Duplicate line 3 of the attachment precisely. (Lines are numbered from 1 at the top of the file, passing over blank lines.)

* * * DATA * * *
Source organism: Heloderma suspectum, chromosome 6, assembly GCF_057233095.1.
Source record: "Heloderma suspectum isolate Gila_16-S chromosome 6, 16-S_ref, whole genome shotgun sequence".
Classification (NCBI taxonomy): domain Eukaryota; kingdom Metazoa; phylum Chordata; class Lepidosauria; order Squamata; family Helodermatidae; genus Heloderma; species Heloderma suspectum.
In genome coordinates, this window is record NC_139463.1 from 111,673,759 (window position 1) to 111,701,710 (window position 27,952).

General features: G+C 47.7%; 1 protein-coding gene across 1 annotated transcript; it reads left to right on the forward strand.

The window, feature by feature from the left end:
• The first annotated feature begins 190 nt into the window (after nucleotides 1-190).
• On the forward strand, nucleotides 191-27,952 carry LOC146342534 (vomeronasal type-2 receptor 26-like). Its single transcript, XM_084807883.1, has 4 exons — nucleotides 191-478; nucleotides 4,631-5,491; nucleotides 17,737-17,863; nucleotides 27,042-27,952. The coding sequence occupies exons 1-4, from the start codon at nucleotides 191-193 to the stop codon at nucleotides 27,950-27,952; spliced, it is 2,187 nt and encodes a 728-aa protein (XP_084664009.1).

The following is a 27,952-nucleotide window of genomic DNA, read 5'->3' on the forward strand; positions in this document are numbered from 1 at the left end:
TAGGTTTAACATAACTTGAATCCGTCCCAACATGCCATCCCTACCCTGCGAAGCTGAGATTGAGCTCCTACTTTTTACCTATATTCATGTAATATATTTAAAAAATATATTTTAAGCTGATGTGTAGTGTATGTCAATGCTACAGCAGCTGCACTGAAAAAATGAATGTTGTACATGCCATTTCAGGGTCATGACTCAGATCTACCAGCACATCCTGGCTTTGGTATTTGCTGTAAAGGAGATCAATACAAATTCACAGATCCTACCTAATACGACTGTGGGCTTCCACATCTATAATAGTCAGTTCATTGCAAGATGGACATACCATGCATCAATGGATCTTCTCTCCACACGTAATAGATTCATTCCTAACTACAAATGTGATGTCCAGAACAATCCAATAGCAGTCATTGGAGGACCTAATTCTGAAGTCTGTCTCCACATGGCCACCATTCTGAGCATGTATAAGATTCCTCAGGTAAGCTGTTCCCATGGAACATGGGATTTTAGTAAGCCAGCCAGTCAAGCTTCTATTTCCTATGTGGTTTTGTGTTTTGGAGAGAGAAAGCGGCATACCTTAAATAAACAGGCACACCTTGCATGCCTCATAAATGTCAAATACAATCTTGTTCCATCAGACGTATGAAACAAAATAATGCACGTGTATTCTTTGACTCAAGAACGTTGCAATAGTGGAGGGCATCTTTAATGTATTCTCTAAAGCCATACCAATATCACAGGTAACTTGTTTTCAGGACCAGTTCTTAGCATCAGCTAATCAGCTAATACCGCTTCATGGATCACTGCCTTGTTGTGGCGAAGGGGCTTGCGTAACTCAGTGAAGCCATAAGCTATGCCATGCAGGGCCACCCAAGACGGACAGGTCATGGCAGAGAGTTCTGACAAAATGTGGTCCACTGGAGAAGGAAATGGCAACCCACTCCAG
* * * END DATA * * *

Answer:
Classification (NCBI taxonomy): domain Eukaryota; kingdom Metazoa; phylum Chordata; class Lepidosauria; order Squamata; family Helodermatidae; genus Heloderma; species Heloderma suspectum.